From December 2022’s Table B-3 (including bosses), y/y all-jobs earnings were +4.6% hourly and +3.1% weekly. Construction workers, as a subset of all jobs, did better on both fronts, +5.8% hourly, and +3.9% weekly. From Table B-8 for production and nonsupervisory workers (i.e., excluding bosses), the y/y all-jobs paycheck advances were +5.0% hourly and +4.1% weekly. Again, construction workers overachieved, +6.1% hourly and +4.2% weekly.
Graph 9: Average Hourly Earnings Y/Y - All Jobs & Construction
Graph 10: Average Weekly Earnings Y/Y - All Jobs & Construction
Table 3: 2022 YTD Ranking of Top 20 States by $ Volume of Nonresidential Construction Starts — ConstructConnect®
Table 4: 2022 YTD Ranking of Top 20 States by $ Volume of Nonresidential Building Construction Starts — ConstructConnect®
Table 5: 2022 YTD Ranking of Top 20 States by $ Volume of Heavy Engineering/Civil Construction Starts — ConstructConnect®
Apparent Moderation in Material Cost Increases
This 2022 yearend Industry Snapshot is being written ahead of when December construction material cost information, as captured by the Producer Price Index data set, will be released (Jan 18, 2023). Therefore, the following paragraph is a repeat from a month ago.
November 2022’s y/y results for three building related BLS Producer Price Index series were: (A) construction materials special index, +0.6% (easing back from October’s +3.5%); (B) inputs to new construction index, excluding capital investment, labor, and imports, +9.8% (a small moderation from the previous month’s +10.5%); and (C) final demand construction, designed to capture bid prices, +19.0% (not much different from +19.2% in the period prior).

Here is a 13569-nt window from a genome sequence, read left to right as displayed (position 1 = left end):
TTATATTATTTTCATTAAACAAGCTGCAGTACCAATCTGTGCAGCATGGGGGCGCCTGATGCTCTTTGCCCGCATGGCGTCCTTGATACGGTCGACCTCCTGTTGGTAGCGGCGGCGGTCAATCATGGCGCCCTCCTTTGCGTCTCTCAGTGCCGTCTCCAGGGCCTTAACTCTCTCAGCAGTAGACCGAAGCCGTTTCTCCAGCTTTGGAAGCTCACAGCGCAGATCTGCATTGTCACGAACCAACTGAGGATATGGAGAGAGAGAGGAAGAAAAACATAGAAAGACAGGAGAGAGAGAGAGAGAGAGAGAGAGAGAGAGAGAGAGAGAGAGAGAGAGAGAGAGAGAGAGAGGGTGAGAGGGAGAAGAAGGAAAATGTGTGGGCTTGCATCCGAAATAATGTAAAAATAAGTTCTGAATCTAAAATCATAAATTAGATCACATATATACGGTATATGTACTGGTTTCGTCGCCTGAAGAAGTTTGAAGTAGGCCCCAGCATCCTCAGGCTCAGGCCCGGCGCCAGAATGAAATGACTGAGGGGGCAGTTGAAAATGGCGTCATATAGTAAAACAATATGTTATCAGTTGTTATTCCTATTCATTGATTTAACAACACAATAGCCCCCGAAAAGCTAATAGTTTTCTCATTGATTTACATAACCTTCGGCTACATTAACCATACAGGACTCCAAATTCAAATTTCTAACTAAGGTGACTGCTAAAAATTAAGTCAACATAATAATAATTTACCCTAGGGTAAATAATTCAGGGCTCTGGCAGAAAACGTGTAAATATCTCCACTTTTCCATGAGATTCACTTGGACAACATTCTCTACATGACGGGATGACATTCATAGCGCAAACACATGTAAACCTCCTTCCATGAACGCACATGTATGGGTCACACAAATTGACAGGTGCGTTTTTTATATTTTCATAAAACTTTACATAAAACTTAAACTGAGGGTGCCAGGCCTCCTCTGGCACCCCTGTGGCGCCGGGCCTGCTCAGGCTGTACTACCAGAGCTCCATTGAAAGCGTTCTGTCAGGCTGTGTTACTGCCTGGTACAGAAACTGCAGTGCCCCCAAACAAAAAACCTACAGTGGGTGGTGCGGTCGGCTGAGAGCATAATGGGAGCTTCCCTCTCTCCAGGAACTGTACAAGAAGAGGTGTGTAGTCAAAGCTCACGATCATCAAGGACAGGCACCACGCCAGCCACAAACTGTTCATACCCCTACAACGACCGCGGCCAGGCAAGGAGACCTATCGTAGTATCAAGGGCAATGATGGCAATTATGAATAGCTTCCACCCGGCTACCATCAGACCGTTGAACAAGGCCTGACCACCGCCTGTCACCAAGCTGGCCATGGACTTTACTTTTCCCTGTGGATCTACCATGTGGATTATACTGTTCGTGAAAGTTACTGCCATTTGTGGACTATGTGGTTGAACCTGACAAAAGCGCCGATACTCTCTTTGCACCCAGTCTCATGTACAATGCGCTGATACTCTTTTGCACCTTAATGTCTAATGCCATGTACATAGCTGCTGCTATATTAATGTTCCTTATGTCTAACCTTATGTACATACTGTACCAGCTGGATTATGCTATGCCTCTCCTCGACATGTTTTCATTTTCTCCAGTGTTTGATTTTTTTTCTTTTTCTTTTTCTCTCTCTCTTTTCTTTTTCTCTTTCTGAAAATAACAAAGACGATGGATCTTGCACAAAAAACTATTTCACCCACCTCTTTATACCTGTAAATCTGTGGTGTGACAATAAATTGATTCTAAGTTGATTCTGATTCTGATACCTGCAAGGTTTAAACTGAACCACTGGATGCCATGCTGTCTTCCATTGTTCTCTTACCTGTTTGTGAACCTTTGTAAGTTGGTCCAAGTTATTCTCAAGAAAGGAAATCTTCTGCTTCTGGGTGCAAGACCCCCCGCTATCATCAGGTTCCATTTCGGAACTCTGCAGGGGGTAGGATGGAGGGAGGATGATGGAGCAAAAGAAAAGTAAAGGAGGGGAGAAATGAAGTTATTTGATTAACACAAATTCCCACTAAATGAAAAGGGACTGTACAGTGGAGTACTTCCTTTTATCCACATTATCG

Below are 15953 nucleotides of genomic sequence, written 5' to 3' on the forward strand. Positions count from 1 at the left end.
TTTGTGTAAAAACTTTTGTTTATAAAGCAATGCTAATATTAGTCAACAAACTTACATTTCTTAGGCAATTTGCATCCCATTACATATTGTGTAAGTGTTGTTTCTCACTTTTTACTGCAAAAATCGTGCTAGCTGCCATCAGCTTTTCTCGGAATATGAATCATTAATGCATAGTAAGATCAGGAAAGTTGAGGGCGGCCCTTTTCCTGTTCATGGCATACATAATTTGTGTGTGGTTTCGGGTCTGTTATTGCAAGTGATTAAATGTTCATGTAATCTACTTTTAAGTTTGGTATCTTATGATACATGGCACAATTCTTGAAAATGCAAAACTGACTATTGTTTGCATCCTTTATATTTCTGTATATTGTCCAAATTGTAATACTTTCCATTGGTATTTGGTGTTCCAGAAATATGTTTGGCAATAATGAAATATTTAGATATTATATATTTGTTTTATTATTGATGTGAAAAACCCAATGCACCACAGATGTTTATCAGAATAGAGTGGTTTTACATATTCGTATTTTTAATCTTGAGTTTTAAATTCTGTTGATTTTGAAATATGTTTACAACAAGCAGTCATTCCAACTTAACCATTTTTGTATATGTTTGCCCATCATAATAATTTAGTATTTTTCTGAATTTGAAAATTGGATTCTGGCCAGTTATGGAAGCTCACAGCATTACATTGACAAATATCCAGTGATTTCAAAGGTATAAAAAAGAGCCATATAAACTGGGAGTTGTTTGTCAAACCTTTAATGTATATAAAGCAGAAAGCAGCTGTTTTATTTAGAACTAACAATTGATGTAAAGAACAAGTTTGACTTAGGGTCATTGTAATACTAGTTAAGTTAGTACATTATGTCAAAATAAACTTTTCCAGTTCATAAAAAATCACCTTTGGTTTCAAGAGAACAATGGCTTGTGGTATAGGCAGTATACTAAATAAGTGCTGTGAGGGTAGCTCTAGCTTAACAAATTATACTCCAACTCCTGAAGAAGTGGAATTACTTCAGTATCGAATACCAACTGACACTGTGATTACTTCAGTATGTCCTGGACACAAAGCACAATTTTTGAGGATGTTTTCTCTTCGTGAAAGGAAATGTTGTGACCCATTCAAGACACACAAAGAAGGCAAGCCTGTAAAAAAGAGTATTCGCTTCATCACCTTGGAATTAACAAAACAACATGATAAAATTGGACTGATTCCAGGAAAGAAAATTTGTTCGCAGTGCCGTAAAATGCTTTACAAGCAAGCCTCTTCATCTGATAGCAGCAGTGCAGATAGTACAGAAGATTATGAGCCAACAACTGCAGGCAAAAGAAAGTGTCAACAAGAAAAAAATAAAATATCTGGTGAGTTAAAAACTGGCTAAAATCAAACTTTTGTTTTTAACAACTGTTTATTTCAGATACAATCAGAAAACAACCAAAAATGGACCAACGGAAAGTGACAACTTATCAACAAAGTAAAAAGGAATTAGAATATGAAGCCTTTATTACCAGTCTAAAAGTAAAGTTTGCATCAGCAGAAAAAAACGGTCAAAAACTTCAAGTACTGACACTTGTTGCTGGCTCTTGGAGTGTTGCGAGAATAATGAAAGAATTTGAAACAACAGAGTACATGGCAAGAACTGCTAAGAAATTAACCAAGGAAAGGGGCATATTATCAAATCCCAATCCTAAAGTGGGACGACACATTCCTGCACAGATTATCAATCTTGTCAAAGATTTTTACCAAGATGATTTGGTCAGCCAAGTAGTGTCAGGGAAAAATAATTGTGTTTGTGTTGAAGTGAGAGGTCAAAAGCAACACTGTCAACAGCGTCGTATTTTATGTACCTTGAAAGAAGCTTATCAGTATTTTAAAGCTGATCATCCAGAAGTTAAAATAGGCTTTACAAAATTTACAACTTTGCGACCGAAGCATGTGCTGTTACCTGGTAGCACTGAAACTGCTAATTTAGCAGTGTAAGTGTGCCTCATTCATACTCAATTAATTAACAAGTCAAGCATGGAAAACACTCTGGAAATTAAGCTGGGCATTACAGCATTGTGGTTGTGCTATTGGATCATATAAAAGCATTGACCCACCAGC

(A) comes from a data series with a long history, but it’s confined to a limited number of major construction materials. (B) has a shorter history, but it’s more comprehensive in its coverage, although it includes some items (e.g., transportation) that aren’t strictly materials.
Concerning the cost of some major construction material inputs, as revealed in the PPI data set for November 2022 from the BLS, some of the y/y increases have lost their sting. That’s not the case for No. 2 diesel fuel, however, +59.6%. Other noteworthy changes have been: gypsum, +16.6%; cement, +12.9%; ready-mix concrete, +12.3%; hot rolled steel bars, plates, and structural shapes, +7.1%; asphalt, +3.9%; softwood lumber, -3.9%; copper wire and cable, -12.1%; and aluminum mill shapes, -12.7%. There’s an inputs to highways and streets PPI index, and it’s +10.7% y/y.
The value of construction starts each month is derived from ConstructConnect’s database of all active construction projects in the United States. ConstructConnect’s nonresidential construction starts series, because it is comprised of total-value estimates for individual projects, some of which are super-large, has a history of being more volatile than many other leading indicators for the economy.
December 2022’s Grand Total Starts +16.7% YTD
ConstructConnect’s total residential starts in December 2022 were -5.3% m/m, -25.7% y/y, and -2.2% YTD. Multi-family starts were -23.1% m/m and -29.5% y/y, but +20.9% YTD. Single-family starts were +4.3% m/m, but -24.1% y/y and -11.6% YTD.
Including home building with all nonresidential categories, Grand Total starts in December 2022 were +32.5% m/m, +26.7% y/y, and +16.7% YTD. (Remember that, in December, the YTD results are equivalent to the annual results.)
ConstructConnect adopts a research-assigned start date. In concept, a start is equivalent to ground being broken for a project to proceed. If work is abandoned or rebid, the start date is revised to reflect the new information.
What Can Multiple Views of the Market Tell Us About 2023?